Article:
Folate folic acid

The term folate describes a group of derivatives of pteryl glutamic acid. Folic acid is the synthetic form of folate. It is used in supplements and for food fortification.

Folate functions together with vitamin B12 to form healthy red blood cells. It is also required for normal cell division, the normal structure of the nervous system and specifically in the development of the neural tube (which develops into the spinal cord and skull) in the embryo.

There is conclusive evidence that supplements of 400μg/day of folic acid taken before conception and during the first 12 weeks of pregnancy prevent the majority of neural tube defects (e.g. spina bifida) in babies. It is recommended that all women of childbearing age who are planning a pregnancy take a daily supplement as it is difficult to achieve 400μg/day from diet alone.

Together with vitamins B6 and B12, folate is involved with the maintenance of normal blood homocysteine levels. The amino acid homocysteine is an intermediate in folate metabolism and evidence suggests that raised blood homocysteine (hyperhomocysteinemia) is an independent risk factor for cardiovascular disease. High intakes of folate have been found to lower the blood concentration of homocysteine in people genetically at risk of hyperhomocysteinemia and, as a result it has been proposed that folic acid supplementation might reduce the risk of cardiovascular disease. However, a recent meta-analysis of a number of large trials failed to demonstrate an effect of folic acid on either coronary heart disease or stroke risk.


Deficiency results in megaloblastic anaemia and may be due to poor diet or increased requirement, for example in pregnancy, from prolonged drug use or malabsorption. Megaloblastic anaemia is characterized by the release of immature red blood cell precursors into the circulation due to impairment of the normal process of maturation in the bone marrow. There may also be a low white cell and platelet count in the blood. Deficiency is often accompanied by insomnia, depression, forgetfulness and irritability.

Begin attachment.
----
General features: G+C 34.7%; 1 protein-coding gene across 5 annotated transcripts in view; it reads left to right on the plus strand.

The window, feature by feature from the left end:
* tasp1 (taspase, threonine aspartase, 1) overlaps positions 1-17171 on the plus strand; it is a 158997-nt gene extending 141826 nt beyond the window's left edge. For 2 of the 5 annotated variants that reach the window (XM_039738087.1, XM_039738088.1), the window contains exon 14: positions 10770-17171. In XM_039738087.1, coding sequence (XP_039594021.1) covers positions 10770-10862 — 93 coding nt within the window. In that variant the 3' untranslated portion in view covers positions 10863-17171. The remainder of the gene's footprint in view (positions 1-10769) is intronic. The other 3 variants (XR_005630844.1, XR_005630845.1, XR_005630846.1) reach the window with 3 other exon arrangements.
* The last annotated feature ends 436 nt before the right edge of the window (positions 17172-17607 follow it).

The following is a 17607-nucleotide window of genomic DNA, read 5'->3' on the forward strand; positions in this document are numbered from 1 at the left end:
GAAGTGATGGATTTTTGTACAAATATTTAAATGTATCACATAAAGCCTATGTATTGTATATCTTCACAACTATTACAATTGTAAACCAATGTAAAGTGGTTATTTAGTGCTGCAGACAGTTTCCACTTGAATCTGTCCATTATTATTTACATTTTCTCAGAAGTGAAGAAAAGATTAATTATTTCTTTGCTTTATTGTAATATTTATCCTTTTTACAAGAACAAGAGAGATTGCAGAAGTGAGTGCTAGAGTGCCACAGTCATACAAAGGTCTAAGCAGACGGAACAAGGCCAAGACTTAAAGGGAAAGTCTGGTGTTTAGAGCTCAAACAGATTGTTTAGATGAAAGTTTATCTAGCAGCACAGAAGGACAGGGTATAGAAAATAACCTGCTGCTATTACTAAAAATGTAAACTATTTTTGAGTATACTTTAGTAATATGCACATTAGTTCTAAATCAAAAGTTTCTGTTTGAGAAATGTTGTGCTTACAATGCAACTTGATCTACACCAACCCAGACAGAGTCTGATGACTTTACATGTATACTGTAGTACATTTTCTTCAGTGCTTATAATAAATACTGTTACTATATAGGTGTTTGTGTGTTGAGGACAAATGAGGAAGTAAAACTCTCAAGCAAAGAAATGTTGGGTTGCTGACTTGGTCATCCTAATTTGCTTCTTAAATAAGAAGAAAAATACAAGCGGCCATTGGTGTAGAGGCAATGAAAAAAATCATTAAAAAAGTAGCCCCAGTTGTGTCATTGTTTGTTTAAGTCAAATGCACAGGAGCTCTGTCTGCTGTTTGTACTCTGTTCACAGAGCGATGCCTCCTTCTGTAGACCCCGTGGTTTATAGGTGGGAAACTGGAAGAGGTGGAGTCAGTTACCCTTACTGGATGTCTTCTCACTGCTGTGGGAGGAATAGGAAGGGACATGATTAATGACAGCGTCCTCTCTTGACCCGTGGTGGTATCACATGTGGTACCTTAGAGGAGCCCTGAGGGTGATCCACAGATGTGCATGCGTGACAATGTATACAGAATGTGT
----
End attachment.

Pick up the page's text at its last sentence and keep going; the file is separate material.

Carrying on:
Few adverse effects have been reported although high intakes may mask vitamin B12 deficiency and excessive intakes can cause complications if taken with certain drugs, for example anticonvulsants used in the treatment of epilepsy.

Food sources

Green leafy vegetables, brown rice, peas, oranges, bananas and fortified breakfast cereals are sources of folate.

In various parts of the world folic acid is added by law to flour and bread e.g. USA, Canada and Chile. The UK is yet to commit to this fortification, largely because of concerns that high intakes of folic acid mask vitamin B12 deficiency in older people who are particularly susceptible, and some concerns regarding the relationship between folic acid and cancer. In 2005 the Scientific Advisory Committee on Nutrition (SACN) reviewed the research to underpin potential folic acid fortification in the UK and recommended that ‘mandatory fortification’ with folic acid should be implemented. Their conclusions were considered by the Food Standards Agency’s Board and it was agreed by the Board that mandatory fortification should go ahead. But before the recommendations were finalized, it was agreed to wait for the findings of ongoing trials investigating the relationship between folic acid and cancer. These trials have now finished and have been considered by SACN: an outcome is awaited.

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